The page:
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Old Jan 14, 2007, 3:42 PM   #1
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but looks a bit like a picture from the second world war.

How can the background be enhanced in for instance PS CS2?
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Old Jan 14, 2007, 10:20 PM   #2
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There isn't a lot of detail back there to enhance. A couple of defogging steps on the selected background, curves, selective color and a tad of shadow/highlight and sharpening. Defogging is USM with a high radius and low amount. You end up with a lot of artifacts, but most of them are from enhancing the JPG compression artifacts. You wouldn't have that problem with the original.


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Old Jan 15, 2007, 5:58 AM   #3
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Slipe!

Thanks a lot for Your help. When I am in a good mood I think I master some computer software but Photpshop is so deep that you almost drown. Can You recommend a book on CS2?

Thanks again

Torgny
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Old Jan 15, 2007, 10:07 AM   #4
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Over the years I have bought a couple of books and never got through them.

I think you learn most things better with online tutorials. The first step is to find basic tutorials and learn the lingo. A book would be excellent for that if you have the patience. From there you can find very specific tutorials for whatever you want to do. I find the tutorials can devote a lot more space to a specific technique than a general book can.

If you have the discipline to work your way through a book this one is highly regarded: http://www.amazon.com/Photoshop-Digi.../dp/0321330625 Adobe's Classroom in a Book is also highly spoken of: http://www.amazon.com/gp/product/032...405977-7098345

I think having a CD with standard projects like the Adobe book has would be a big help. The book or course approach has the advantage that there aren't big holes in your knowledge.

The single thing that improves my learning capabilities is a second monitor. You can have a tutorial or course on one screen and follow it on the other. Once you get a second monitor, relating a book to what you are doing onscreen seems like something out of time – you think of Abe Lincoln in his log cabin with a kerosene lamp.

You don't need much of a monitor for the second one. I have matching monitors, but it isn't necessary. You can have the tutorial or your Photoshop tools on just about any monitor you have laying around.


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Old Jan 15, 2007, 10:27 AM   #5
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Slipe!

Thanks. perhaps I´ll order one (or two) of those books.

Some photo guru (or perhaps a "casual shooter"?) said something like

Mind the highlights. You can always (?) get more detail in the darker areas

but I suppose there is a limit to that too

What do You think - is the background in the first picture ok the way it is?

Torgny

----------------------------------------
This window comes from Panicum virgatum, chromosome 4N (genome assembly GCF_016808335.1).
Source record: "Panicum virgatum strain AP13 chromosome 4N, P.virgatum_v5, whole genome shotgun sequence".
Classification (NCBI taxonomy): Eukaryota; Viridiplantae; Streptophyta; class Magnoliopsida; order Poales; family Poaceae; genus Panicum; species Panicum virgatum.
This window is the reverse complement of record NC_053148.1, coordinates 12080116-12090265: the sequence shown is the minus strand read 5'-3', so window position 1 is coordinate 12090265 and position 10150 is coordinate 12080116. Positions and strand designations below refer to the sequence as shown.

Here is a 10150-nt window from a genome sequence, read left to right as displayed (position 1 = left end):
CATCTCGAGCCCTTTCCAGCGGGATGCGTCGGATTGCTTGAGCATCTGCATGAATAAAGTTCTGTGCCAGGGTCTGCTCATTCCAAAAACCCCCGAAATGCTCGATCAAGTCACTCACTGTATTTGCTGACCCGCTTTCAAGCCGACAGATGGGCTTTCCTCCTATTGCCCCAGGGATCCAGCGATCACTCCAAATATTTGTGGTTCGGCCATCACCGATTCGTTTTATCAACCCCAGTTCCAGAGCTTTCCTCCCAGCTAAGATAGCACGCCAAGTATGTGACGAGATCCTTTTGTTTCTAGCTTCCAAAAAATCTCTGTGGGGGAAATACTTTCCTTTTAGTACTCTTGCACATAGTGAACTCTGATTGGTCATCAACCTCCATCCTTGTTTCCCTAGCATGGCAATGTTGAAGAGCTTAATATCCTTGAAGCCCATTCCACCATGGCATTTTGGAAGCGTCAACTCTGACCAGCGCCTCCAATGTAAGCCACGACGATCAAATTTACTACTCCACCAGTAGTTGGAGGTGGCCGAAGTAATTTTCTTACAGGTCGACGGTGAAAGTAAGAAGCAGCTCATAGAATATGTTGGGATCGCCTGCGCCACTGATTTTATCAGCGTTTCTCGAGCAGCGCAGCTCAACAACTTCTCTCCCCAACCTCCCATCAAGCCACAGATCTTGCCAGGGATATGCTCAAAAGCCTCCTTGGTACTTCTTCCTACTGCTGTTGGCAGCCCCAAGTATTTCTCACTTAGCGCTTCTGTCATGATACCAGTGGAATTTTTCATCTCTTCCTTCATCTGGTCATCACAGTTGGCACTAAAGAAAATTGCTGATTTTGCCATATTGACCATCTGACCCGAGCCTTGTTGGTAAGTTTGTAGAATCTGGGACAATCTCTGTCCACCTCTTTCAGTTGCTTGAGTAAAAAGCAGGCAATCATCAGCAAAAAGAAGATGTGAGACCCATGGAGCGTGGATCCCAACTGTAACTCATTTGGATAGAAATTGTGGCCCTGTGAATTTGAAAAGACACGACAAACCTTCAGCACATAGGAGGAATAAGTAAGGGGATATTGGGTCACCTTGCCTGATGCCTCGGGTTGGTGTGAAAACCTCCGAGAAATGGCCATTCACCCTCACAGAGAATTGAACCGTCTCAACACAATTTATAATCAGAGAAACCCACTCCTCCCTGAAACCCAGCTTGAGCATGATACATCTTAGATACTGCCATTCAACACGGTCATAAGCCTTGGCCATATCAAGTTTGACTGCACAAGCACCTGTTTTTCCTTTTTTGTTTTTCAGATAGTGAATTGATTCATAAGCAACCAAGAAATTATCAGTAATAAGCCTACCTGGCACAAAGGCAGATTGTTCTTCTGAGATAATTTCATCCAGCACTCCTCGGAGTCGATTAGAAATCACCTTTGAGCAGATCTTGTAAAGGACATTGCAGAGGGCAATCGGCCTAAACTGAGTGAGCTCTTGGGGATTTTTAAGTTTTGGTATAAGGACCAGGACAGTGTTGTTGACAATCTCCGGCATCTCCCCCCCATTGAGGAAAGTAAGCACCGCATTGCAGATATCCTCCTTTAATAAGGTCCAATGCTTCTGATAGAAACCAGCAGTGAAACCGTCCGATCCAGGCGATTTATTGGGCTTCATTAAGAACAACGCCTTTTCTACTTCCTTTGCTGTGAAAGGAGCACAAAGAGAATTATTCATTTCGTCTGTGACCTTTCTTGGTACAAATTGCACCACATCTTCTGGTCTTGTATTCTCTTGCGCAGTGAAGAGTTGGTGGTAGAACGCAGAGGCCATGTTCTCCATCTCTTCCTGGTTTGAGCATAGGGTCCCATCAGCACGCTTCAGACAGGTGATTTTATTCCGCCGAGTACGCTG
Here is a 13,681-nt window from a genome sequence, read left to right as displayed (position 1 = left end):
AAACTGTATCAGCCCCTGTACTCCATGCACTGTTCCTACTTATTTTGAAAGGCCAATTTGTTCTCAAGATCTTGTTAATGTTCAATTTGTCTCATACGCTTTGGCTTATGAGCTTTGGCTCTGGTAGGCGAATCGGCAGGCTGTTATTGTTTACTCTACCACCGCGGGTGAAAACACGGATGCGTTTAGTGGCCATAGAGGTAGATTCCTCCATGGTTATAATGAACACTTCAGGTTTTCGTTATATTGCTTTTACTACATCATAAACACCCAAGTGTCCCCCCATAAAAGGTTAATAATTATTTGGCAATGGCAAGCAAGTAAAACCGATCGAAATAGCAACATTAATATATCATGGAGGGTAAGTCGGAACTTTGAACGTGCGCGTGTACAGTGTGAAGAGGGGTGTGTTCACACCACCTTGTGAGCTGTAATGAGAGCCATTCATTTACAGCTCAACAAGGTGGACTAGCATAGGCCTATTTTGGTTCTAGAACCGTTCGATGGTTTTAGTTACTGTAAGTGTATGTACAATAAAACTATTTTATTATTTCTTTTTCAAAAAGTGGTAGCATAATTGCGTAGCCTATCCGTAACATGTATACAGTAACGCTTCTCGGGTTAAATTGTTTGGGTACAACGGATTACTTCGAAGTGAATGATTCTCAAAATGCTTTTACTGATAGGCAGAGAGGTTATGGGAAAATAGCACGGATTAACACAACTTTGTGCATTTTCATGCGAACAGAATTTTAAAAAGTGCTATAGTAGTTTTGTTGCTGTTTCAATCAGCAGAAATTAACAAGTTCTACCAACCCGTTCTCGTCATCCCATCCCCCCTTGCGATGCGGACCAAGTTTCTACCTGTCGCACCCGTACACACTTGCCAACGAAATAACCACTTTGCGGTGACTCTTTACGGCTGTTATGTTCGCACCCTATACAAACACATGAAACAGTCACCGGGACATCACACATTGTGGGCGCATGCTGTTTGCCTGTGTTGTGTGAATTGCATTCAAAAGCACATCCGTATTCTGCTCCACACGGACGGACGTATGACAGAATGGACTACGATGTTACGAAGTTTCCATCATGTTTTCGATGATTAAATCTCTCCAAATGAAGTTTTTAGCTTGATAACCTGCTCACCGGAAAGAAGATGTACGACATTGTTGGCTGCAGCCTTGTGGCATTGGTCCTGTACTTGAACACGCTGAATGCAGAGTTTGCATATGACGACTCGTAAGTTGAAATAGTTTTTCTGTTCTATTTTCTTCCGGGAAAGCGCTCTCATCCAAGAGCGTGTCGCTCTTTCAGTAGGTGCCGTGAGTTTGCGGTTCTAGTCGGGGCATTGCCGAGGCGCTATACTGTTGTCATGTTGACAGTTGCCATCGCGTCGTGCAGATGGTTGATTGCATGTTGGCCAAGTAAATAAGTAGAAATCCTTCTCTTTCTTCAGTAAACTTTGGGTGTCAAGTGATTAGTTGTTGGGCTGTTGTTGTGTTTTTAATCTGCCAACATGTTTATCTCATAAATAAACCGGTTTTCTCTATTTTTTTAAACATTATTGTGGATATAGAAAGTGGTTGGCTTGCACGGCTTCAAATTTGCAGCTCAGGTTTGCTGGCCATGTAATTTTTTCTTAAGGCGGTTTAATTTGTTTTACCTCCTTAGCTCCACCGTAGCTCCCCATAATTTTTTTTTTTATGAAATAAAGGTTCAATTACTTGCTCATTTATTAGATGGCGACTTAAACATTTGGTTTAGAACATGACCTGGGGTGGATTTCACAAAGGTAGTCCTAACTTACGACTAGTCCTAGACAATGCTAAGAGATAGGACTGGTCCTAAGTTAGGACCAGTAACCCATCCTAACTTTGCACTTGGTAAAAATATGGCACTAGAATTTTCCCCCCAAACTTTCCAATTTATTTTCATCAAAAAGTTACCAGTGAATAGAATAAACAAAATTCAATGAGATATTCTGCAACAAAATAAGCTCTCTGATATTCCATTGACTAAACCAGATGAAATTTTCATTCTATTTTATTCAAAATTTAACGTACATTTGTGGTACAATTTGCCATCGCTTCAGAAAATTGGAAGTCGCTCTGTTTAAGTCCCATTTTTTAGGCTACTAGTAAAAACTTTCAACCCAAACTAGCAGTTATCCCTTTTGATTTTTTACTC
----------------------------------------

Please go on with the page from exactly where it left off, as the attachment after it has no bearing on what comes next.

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Old Jan 15, 2007, 10:48 AM   #6
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The comment you quoted was directed at clear shadow detail and not fog or haze. If it were my photo I would consider it a success in the original form and leave it alone. I gave the background a try only because you seemed to want it enhanced.

As the comment suggests, you can usually pull up some shadow detail but blown highlights are just gone. Shadow detail you pull up tends to have a lot of noise. That isn't usually a problem if you use a noise reduction plug-in and just apply it to the shadows.

I usually meter for the highlights and let the shadows fall where they may. I see nothing wrong with your metering – it works fine for the image you captured.

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Old Jan 15, 2007, 11:07 AM   #7
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slipe!

I am happy that You learned me the USM technique used. I am also happy that You showed it in practice

What would You recommend for this picture: Rainy Day Woman (tribute to Mister Bob Dylan)

Here I´m happy with the background as it is (of course I can give it a little portion of highlight in CS2)

but what about

sharpness of the hair
texture of the coat
and specially sharpness of the umbrella

If You have the time...

Torgny


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Old Jan 15, 2007, 12:50 PM   #8
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The background is perfect. I think I would want the hair and umbrella a little sharper. But that is personal preference and your eye is certainly as good as mine.

Because of the JPG artifacts in the umbrella I couldn't do much without it looking terrible. The umbrella looks poor before you do anything because of the artifacts. But you should be able to sharpen the original more if you want.

With just her and the umbrella selected I defogged to increase the contrast and did the slightest sharpening and curves. I wouldn't mess with the coat.

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Old Jan 15, 2007, 3:03 PM   #9
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Thanks a lot.

(How do you _select_ areas to defog?)

/T
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Old Jan 15, 2007, 5:34 PM   #10
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You can also buy DVD's on CS2 with video tutorials which i have myself and find that someone showing you is easier than reading...

Goodluck

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